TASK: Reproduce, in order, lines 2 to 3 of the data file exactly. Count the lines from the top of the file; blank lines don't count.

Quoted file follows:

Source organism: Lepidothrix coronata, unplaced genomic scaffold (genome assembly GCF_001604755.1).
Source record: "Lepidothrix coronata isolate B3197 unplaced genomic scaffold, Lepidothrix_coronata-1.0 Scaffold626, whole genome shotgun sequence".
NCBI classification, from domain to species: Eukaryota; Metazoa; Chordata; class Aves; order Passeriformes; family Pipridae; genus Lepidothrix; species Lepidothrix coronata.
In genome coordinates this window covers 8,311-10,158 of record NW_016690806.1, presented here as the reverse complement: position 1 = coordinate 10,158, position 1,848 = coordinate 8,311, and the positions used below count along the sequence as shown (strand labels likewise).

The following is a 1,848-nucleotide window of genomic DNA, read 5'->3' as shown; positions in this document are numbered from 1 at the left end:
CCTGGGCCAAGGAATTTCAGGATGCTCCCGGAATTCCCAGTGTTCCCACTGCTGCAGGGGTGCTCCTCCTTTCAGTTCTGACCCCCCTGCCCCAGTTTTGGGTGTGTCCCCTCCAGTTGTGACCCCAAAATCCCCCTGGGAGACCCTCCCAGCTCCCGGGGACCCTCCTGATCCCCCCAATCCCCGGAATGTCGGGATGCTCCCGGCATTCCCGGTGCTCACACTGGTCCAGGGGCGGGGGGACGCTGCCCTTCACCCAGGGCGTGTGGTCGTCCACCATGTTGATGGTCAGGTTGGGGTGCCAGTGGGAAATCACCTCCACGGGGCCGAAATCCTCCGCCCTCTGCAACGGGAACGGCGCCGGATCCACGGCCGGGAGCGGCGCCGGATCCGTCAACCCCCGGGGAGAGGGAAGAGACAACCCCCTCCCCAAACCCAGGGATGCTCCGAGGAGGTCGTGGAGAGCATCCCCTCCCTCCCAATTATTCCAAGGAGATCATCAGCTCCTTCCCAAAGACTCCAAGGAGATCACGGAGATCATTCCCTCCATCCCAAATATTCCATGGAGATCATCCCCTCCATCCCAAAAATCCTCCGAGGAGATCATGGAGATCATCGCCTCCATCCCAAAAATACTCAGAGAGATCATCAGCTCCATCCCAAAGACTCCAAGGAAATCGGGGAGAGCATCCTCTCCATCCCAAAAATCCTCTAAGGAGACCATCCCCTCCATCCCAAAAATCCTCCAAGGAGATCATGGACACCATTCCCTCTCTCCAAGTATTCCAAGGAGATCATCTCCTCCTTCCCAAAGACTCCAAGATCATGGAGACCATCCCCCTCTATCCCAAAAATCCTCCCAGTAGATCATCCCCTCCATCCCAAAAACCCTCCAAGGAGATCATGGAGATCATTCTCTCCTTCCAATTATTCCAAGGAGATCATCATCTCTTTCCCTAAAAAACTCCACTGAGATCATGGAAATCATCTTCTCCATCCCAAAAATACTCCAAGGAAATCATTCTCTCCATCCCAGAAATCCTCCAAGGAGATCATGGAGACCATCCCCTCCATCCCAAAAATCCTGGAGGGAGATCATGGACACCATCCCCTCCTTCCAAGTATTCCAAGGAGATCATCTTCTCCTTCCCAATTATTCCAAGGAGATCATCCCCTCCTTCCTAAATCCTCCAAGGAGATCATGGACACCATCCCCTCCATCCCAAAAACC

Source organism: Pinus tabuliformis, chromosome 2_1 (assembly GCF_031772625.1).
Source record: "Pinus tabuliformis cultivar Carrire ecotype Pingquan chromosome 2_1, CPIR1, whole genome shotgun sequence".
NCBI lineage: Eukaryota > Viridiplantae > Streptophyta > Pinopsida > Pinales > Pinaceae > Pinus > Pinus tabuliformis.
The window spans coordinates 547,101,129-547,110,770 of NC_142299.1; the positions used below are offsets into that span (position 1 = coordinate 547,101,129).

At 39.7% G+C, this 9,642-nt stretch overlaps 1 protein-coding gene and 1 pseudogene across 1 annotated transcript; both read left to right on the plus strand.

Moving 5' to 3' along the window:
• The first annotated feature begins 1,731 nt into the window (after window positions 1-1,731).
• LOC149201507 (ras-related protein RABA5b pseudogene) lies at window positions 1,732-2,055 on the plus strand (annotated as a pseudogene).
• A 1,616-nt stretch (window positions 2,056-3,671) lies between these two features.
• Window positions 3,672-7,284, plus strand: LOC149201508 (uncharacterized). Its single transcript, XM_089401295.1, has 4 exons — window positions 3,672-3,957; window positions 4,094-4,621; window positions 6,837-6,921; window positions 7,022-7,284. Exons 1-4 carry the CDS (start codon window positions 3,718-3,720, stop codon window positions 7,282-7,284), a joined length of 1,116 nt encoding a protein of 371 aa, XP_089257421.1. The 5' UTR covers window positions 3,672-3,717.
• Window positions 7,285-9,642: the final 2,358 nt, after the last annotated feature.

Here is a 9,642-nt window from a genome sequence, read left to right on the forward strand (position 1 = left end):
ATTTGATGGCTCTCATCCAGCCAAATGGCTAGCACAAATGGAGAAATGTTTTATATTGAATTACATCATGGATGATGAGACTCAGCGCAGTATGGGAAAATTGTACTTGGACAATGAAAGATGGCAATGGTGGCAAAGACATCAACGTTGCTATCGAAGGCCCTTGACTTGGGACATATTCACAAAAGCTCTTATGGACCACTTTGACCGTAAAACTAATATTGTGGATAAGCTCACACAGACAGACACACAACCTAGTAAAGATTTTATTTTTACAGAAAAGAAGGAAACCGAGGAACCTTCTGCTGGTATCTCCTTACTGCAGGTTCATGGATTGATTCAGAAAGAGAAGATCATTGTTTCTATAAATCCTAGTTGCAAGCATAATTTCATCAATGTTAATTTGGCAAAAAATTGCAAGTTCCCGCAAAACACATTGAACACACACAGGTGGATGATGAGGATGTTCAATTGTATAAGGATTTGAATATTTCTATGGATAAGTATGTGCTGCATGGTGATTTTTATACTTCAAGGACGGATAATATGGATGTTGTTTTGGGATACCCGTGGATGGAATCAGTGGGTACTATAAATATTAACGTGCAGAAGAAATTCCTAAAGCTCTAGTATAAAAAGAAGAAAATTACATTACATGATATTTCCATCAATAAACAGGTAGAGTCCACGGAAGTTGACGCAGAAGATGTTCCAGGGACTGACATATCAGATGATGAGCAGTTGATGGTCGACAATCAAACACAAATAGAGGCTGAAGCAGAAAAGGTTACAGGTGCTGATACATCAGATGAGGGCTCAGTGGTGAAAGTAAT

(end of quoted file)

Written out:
Source record: "Lepidothrix coronata isolate B3197 unplaced genomic scaffold, Lepidothrix_coronata-1.0 Scaffold626, whole genome shotgun sequence".
NCBI classification, from domain to species: Eukaryota; Metazoa; Chordata; class Aves; order Passeriformes; family Pipridae; genus Lepidothrix; species Lepidothrix coronata.